The ICAMA is a contract among member states and U.S.
territories. The ICAMA ensures the delivery of Medicaid and other post-adoption
services to Adoption Assistance Program (AAP)-eligible children when their
families move across state lines. California joined the ICAMA under Welfare and
Institutions Code Sections 16170-16177.
The AAP provides financial and medical benefits. The AAP
is designed to make it easier for families to adopt special needs children,
thereby providing permanent homes for children who would otherwise remain in
foster care. For more information regarding the AAP in California, see
Adoptions Assistance Program.
In 1980, Congress passed the Adoption Assistance and
Child Welfare Act, Public Law (PL) 96-272, which established the AAP and
provided federal funding for financial and medical assistance. Adoption
Assistance Program-eligible children were automatically entitled to receive
Medicaid from the state that entered into an adoption assistance agreement with
the child’s family. In addition, PL 96-272 required states to protect the
interests of adopted special needs children in interstate situations.
In 1985, the Consolidated Omnibus Budget Reconciliation
Act (COBRA) required states to grant Medicaid eligibility to children whose
families signed an adoption assistance agreement with another state. However,
COBRA did not provide for implementation of this requirement. The COBRA also
gave states the choice of providing Medicaid to non-federally eligible children
receiving state adoption assistance.
In the mid-1980’s, the ICAMA was drafted to create a
framework for the interstate cooperation originally envisioned in PL 96-272.
The ICAMA provides uniformity and consistency of policy and procedures when
either a special needs child is adopted by a family in another state or the
adoptive family moves to another state. The ICAMA resolves the differences in
each state’s Medicaid program. The ICAMA procedures ensure that statutory and program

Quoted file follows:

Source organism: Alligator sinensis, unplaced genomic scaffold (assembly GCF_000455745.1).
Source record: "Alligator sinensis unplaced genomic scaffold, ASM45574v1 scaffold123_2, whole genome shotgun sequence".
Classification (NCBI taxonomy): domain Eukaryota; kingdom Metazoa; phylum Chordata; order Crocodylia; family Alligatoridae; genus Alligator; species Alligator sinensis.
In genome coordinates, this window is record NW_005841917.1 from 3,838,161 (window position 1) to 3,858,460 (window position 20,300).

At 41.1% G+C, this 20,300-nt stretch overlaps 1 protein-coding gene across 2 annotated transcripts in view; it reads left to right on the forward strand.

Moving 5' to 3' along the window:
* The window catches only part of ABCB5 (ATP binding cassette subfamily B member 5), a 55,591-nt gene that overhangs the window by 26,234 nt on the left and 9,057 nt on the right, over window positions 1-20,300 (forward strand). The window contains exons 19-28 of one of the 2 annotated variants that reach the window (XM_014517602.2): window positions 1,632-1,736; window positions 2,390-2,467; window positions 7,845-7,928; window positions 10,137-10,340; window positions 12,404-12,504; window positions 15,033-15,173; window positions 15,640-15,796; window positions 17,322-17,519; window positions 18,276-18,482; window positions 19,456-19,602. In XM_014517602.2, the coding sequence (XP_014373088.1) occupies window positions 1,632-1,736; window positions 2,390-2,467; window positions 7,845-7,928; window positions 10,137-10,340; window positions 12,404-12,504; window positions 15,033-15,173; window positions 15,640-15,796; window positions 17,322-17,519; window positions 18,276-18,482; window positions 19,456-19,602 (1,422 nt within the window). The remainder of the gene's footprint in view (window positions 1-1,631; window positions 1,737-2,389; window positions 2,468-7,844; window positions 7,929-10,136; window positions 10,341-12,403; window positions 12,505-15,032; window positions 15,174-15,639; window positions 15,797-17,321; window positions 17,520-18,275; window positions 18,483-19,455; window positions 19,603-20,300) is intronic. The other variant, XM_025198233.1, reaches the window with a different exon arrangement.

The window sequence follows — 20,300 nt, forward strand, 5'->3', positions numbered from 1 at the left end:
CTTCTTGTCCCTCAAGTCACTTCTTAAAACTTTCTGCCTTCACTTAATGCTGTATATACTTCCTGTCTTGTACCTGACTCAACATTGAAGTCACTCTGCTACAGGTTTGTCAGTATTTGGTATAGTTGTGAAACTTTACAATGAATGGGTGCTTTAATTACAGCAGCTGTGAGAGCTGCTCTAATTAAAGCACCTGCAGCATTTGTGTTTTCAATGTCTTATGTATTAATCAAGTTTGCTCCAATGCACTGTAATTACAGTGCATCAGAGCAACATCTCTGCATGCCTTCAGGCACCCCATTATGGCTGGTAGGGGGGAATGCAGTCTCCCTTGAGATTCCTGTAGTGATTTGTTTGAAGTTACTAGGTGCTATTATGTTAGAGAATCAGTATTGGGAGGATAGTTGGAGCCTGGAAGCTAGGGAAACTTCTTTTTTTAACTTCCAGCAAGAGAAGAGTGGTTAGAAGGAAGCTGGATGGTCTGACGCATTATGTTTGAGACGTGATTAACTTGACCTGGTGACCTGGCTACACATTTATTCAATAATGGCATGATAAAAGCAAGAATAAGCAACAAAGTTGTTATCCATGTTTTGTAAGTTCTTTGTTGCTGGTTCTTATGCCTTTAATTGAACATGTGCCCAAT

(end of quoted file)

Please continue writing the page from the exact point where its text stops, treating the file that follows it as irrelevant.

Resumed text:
requirements are met. While ICAMA promotes reciprocity of medical services, not
all states provide Medicaid coverage to non-federally eligible children who
have a signed adoption assistance agreement from another state.
Currently, 49 states including the District of
Columbia are members of the ICAMA, New York is an associate member. Each member
state has an ICAMA Compact Administrator. This person works with both in-state
and out of state officials to ensure the provision of benefits and services for
adopted special needs children, to process the ICAMA forms, and to serve as an
information resource. In California, a Staff Services Manager (SSMI) in
the California Department of Social Services (CDSS), Children and Family
Services Division, and a SSMI in the Department of Health Care Services (DHCS),
Medical Services Division, serve as Co-Compact Administrators.
The ICAMA administrators formed the Association of
Administrators for the Interstate Compact on Adoption and Medical Assistance
(AAICAMA). The AAICAMA provides technical and legal assistance, training, and
information to adoption professionals regarding issues related to both
interstate and intrastate adoptions. For additional information, the
AAICAMA may be contacted at:
727 15th Street, NW, 12th Floor
Washington, DC 20005
Phone (202) 403-7937
Sharon McCartney, Director: firstname.lastname@example.org
AAICAMA website: www.aaicama.org/cms/